After a morning spiralling in and out of sponsor commitments, he arrives on set at the Esquire cover shoot looking the model of composure. Valtteri Bottas greets everyone in the suite of the Mandarin Oriental with a handshake and a gaze so focused that it is a crystalline window into his being—so clear that you must imagine what goes on in a mind so still.
The 28-year-old Finn cuts a dash as he slips on designer threads from Hugo Boss and patiently poses for photographs. He gives a short self-deprecating laugh when the crew show him the shots. A modest kind of humour is not what you'd expect of a Formula One driver, but beneath the diffident exterior, you glimpse in those eyes a purity of intent that cannot be denied.
You could say he needs it, but equally, it's also what has landed him a drive with Mercedes AMG Petronas Formula One, the dominant team on the grid today that most recently added a hat-trick of Constructors’ and Drivers’ World Championships to an expanding trophy cabinet.
Just who is Valtteri Bottas? Until you speak with him, his story would be unremarkable. It follows a familiar narrative arc: karting young (from age 6), making his way through the FIA-sanctioned formula series of races at home and in Europe, hopefully catching the eye of the faster, better, talent-spotting team principals. Here’s the CV:
Competed for seven years in Finland's National Karting Squad and graduated to single-seater racing in 2007. Won both the 2008 Formula Renault Eurocup and the 2008 Formula Renault North European Cup, winning 17 races out of 28 starts. (That’s pretty good.) Joined the Formula 3 Euroseries in 2009, (a favourite of previous future Formula One stars), won two Masters of Formula 3 titles. Joined the GP3 series in 2010, clinched the championship title on his first attempt, during the penultimate race of the season. Talent-spotted by Sir Frank Williams, veteran F1 team principal. Signed as a test driver for the Williams Formula One team and as a reserve driver in 2012. Raced full-time for the 2013 season alongside a highly experienced teammate, Pastor Maldonado.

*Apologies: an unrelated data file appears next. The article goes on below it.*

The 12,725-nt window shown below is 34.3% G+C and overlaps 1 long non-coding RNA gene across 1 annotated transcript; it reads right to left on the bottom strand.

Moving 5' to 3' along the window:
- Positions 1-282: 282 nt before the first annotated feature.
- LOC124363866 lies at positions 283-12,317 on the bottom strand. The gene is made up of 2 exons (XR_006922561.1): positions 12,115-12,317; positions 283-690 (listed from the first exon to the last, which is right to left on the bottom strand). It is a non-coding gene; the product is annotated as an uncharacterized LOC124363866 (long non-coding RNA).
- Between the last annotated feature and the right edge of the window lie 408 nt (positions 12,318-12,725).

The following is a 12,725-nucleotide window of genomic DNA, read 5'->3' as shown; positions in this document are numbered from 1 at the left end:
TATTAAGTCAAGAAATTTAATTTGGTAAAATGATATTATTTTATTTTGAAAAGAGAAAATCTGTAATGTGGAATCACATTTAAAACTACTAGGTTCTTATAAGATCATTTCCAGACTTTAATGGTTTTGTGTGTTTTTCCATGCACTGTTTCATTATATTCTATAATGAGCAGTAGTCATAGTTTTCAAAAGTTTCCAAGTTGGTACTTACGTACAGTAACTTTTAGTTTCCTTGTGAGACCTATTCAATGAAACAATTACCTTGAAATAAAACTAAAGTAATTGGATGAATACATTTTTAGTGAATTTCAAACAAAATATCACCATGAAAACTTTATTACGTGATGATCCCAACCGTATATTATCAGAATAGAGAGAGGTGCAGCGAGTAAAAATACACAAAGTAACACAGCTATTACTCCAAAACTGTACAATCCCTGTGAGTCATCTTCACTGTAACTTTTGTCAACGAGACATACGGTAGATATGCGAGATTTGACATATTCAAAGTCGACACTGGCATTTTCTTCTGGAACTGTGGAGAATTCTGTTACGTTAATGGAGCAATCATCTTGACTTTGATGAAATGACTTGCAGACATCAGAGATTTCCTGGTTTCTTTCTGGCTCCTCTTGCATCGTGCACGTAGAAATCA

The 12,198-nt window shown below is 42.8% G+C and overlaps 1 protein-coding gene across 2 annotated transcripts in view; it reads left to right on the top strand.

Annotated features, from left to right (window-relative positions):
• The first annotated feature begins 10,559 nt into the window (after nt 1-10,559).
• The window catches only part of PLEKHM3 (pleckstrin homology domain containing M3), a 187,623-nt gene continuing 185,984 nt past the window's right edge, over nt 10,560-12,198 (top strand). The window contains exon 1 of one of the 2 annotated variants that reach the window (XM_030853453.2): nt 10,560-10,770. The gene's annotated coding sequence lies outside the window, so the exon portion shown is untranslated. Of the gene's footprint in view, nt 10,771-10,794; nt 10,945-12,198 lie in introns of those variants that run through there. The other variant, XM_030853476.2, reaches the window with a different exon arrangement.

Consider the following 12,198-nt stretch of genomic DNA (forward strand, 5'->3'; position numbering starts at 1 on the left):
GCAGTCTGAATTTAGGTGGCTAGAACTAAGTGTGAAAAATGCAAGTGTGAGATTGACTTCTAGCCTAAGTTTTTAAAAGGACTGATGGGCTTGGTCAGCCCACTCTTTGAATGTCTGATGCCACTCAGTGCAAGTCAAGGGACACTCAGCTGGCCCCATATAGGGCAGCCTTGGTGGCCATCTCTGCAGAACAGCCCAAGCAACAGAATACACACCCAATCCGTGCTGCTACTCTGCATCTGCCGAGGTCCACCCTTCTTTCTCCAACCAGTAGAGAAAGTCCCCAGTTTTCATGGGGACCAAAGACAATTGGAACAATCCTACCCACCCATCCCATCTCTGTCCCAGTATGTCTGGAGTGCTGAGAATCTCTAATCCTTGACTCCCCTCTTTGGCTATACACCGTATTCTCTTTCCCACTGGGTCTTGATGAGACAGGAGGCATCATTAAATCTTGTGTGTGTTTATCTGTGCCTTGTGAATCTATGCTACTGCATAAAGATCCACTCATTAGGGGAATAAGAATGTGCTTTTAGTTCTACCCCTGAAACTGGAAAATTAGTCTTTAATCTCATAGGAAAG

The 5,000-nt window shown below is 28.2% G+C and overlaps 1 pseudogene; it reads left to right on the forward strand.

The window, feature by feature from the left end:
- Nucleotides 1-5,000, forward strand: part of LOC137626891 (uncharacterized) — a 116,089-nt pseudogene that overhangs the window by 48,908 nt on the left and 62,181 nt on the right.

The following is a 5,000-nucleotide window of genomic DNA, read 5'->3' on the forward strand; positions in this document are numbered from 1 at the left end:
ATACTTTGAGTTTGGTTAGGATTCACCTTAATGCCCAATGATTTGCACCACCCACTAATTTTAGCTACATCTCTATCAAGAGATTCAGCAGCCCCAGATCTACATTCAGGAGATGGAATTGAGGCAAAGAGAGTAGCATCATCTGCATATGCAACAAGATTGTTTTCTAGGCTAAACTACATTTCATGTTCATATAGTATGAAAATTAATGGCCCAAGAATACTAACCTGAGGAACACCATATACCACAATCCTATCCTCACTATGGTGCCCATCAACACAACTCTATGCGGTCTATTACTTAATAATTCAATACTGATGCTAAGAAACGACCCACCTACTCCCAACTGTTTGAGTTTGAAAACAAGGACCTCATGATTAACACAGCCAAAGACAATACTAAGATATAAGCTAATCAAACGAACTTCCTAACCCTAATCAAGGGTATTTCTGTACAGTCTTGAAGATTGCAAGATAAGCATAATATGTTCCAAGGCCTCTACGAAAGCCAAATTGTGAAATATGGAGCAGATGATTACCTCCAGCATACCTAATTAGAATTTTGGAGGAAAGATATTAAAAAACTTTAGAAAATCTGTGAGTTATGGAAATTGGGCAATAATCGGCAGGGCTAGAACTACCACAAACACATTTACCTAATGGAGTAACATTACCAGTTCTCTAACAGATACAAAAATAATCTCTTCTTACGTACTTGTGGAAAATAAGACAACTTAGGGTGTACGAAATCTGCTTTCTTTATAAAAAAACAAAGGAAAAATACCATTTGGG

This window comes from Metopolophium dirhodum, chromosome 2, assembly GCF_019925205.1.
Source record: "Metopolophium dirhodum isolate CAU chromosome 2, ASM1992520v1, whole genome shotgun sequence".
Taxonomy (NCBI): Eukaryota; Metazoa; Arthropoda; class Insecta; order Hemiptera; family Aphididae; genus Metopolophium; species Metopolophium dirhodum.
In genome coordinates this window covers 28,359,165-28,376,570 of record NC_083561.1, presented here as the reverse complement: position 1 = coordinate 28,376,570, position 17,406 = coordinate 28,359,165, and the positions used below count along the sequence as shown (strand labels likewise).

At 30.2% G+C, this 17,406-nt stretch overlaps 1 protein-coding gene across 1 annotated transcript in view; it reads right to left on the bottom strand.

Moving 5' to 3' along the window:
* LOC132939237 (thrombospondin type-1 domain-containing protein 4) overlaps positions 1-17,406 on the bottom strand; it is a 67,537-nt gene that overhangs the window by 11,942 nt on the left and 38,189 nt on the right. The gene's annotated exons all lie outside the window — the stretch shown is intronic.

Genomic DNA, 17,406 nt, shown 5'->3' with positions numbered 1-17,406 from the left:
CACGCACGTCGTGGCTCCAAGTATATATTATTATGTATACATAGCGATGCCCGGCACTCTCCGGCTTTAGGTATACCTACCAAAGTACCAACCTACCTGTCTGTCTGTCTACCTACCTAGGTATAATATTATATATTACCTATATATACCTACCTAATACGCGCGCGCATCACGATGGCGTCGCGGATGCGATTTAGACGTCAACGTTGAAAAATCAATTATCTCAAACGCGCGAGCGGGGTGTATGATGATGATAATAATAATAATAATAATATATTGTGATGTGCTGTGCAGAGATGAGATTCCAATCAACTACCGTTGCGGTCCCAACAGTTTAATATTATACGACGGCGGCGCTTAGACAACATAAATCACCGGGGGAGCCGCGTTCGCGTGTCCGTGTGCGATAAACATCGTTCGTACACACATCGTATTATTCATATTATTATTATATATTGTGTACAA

He stayed at Williams for three years where he scored nine podiums. Williams not being the team it once was, Bottas distinguished himself by doing so. He would start 77 races for one of F1’s stalwart teams, but his maiden victory proved elusive. When a vacancy appeared at Mercedes after Nico Rosberg unexpectedly announced his retirement days after clinching the driver’s title, Bottas called up his former mentor and Mercedes AMG Petronas Formula One boss Toto Wolff to offer himself for the job.
“VALTTERI IS A NO-NONSENSE GUY, DOWN TO EARTH, STRAIGHTFORWARD AND VERY FOCUSED,” SAID WOLFF IN A STATEMENT SHORTLY AFTER SIGNING BOTTAS TO THE TEAM.
Wolff would know his kind of resilience, making him the perfect candidate to take over the defending World Champion’s seat. Pressure? Bottas explains it like this to Esquire:
"Obviously, they were very big boots to fill but I have to say, at no point did I feel like I was under pressure. It would have been a position to take in a lot of pressure if I gathered all the expectations from the team and everyone else who had expectations on me but I never had that feeling because of the support I got from the team when I first joined.
“I realised it on the very first day, I thought to myself, ‘Okay, we are in this together.’ They’re doing everything they can to help me and it’s a massive team; it’s not just me. So, thinking about it like that has been helping me a lot."